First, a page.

Sinclair Davidson (‘Public finance and bureaucratic convenience’) notes that through the passage of time what was once a kind of road-user-pays fee on diesel morphed into a subsidy. But that’s not the only thing to have done so.
Because, of course, what was once tax free petrol in Queensland became ‘subsidised’ petrol, all thanks to the proprietor of a ‘duty free store in suburban Sydney’, as the 1997 court case described it.
It was Mr Ha’s store, and in the early 1990s he and a partner were selling tobacco products from the store without holding relevant licences required by New South Wales law. Obtaining those licences required paying fees roughly in proportion to the amount made on tobacco sales.
The amounts were not inconsiderable. With back fees and penalties, the NSW Government eventually sought more than $22 million dollars.
Lots of fine and eminently arguable points of law are never authoritatively decided because it is in no-one’s interest to bear the legal costs. With this much money at stake, that was not the case here.
In the end, this case found itself in the High Court of Australia, and the pivotal question was whether the fee under the NSW law was an excise, within the meaning of Section 90 of the Australian Constitution. Under that provision the power to levy excises is ‘exclusive’ to the Commonwealth.
The Court decided narrowly (four to three) that it was indeed an excise, and so a significant shift in the finances of the Australian States commenced, since most states had similar arrangements to those employed by NSW, and for things beyond just tobacco products.
Petrol, for one.
Queensland back then was a rarity, in that its petrol was excise free. It seemed almost to be a point of pride. New South Wales did tax its petrol, a tax now held in effect by the High Court to be an unconstitutional excise.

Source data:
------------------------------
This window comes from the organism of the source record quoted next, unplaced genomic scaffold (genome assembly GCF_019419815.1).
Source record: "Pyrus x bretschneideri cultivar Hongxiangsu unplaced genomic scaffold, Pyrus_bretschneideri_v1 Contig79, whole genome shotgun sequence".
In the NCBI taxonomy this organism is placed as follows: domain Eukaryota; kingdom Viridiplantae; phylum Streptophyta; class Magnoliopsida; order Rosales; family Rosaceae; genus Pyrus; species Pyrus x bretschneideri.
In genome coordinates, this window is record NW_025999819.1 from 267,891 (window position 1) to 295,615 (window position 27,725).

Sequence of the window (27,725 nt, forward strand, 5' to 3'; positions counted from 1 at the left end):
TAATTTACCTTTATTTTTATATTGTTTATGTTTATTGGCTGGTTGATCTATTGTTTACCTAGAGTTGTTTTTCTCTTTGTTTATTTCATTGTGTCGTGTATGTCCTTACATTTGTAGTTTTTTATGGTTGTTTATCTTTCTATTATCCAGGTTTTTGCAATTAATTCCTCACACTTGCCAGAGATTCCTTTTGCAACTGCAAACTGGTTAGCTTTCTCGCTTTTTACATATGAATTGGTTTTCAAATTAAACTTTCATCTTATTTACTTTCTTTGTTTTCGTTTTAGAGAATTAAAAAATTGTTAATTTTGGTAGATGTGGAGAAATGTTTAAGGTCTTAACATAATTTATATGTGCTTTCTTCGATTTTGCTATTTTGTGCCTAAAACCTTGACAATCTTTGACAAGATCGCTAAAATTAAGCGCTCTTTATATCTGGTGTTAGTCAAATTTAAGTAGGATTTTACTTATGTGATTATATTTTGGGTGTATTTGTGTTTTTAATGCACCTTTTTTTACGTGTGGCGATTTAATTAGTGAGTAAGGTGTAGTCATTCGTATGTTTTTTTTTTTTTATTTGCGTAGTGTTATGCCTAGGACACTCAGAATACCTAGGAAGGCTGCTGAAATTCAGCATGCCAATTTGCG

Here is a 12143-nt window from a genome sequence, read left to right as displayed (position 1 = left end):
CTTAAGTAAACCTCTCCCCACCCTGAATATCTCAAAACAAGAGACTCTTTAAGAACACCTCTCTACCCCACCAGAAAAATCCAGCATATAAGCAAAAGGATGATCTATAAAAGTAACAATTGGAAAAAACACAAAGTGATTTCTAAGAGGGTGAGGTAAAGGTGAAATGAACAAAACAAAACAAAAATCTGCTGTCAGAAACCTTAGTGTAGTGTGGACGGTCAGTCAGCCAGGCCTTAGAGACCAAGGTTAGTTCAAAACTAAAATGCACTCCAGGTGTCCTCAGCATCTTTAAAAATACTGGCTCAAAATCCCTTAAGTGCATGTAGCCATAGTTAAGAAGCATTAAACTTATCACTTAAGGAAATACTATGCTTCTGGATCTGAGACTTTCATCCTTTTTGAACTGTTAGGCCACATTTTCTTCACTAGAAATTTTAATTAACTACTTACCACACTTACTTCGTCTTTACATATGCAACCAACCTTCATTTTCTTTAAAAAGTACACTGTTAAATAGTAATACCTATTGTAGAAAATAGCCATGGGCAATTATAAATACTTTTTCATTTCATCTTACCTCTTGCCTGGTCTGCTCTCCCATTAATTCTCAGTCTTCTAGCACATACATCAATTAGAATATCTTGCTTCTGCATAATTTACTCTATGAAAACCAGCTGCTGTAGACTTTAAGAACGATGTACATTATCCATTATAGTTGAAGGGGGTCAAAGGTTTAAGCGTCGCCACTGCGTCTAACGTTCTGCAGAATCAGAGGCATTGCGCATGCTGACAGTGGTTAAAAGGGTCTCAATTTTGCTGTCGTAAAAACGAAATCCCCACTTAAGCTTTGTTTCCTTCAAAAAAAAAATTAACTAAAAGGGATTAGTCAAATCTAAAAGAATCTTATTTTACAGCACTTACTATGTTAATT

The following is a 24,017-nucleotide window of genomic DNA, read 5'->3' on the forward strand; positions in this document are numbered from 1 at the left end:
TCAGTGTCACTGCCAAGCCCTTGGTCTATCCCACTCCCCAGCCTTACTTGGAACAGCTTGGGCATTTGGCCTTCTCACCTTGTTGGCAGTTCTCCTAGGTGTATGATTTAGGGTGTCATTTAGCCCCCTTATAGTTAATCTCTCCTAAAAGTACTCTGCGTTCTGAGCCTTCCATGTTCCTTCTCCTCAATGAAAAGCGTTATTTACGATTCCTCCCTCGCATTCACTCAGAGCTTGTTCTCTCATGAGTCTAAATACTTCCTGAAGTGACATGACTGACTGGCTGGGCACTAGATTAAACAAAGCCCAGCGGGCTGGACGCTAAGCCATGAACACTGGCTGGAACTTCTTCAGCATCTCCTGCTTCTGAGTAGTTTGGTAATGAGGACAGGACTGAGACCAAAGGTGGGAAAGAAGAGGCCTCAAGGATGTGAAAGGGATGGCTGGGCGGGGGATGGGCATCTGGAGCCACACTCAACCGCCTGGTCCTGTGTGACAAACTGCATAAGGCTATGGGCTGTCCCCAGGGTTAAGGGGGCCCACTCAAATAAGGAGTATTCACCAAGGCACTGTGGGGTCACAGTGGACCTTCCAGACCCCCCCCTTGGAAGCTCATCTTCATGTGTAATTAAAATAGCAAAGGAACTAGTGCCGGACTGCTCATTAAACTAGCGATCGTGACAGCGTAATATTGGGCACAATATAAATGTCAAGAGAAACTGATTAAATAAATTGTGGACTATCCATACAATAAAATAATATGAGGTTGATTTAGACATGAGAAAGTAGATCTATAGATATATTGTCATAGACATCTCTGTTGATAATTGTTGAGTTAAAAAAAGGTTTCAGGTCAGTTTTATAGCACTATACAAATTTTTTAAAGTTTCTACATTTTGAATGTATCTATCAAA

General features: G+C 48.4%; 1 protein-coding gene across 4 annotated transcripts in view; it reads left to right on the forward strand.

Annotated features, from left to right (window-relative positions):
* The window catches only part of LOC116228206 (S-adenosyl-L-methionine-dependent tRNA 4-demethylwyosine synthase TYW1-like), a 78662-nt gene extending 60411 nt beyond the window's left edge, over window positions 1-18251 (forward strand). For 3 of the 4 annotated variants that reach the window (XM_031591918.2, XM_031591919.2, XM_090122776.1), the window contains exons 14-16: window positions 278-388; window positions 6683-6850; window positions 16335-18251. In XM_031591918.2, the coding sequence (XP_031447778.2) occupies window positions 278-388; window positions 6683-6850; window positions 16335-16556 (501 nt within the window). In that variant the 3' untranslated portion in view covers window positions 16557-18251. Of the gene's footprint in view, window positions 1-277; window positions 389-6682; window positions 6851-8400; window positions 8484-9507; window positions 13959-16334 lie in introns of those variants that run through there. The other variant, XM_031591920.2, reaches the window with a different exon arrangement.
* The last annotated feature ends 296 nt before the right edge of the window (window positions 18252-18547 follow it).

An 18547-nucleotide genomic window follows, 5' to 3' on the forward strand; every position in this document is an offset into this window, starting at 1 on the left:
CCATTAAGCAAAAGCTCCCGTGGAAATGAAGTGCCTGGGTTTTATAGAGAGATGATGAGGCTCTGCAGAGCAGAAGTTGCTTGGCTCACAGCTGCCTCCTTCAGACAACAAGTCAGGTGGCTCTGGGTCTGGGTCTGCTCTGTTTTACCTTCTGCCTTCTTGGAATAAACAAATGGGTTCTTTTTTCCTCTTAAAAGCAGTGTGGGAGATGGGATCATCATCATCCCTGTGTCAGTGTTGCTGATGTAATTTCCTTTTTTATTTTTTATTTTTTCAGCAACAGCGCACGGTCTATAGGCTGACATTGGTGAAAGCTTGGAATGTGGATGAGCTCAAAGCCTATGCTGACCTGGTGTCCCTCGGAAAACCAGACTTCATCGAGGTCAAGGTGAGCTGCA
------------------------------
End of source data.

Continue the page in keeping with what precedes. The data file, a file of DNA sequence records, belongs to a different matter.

A simple fix was arranged. Instead of each State raising its fees from these various commercial activities, the Commonwealth would raise them and pass the money back to the State governments. Really, all it would involve would be a few more public servants to manage the process.
Except for one wrinkle: under Section 99 of the Constitution the Australian government cannot ‘give preference to one State … over another State’. The Commonwealth could not apply an excise to petrol in New South Wales, but not in Queensland. It had to be uniform.
So, that was easy enough. Petrol prices in Queensland went up by the amount that the Commonwealth levied as an excise. They stayed more or less unaltered in New South Wales; it was only the destination of the money that changed for them.
The Commonwealth sent the amount of money raised in each State to the respective State. New South Wales continued to fritter it away just as before. Queensland reimbursed it to its petrol stations to the same level at which they’d paid it.
So the flow of money was convoluted, but everything was much the same as before, aside from that small Federal bureaucracy, plus another one in Queensland, to manage the process.
Everything was the same, that is, except the name. And there’s a lot in a name.
What before had been tax free petrol was now subsidised petrol.
With that name change the movement of Queensland’s petrol prices regime into alignment of that with the other States became inevitable.
Politically, removing a ‘subsidy’ is a much less unattractive option than raising a tax. So it was only a matter of time, but how much time? How long before memory of the reason for the ‘subsidy’ ebbed to make its elimination politically feasible?
Prior to the 2009 Queensland election Anna Bligh promised to retain the subsidy, so perhaps she judged that enough time had then not yet passed. But facing dire budgetary problems a few months later, she seems to have convinced herself that perhaps enough time had passed after all.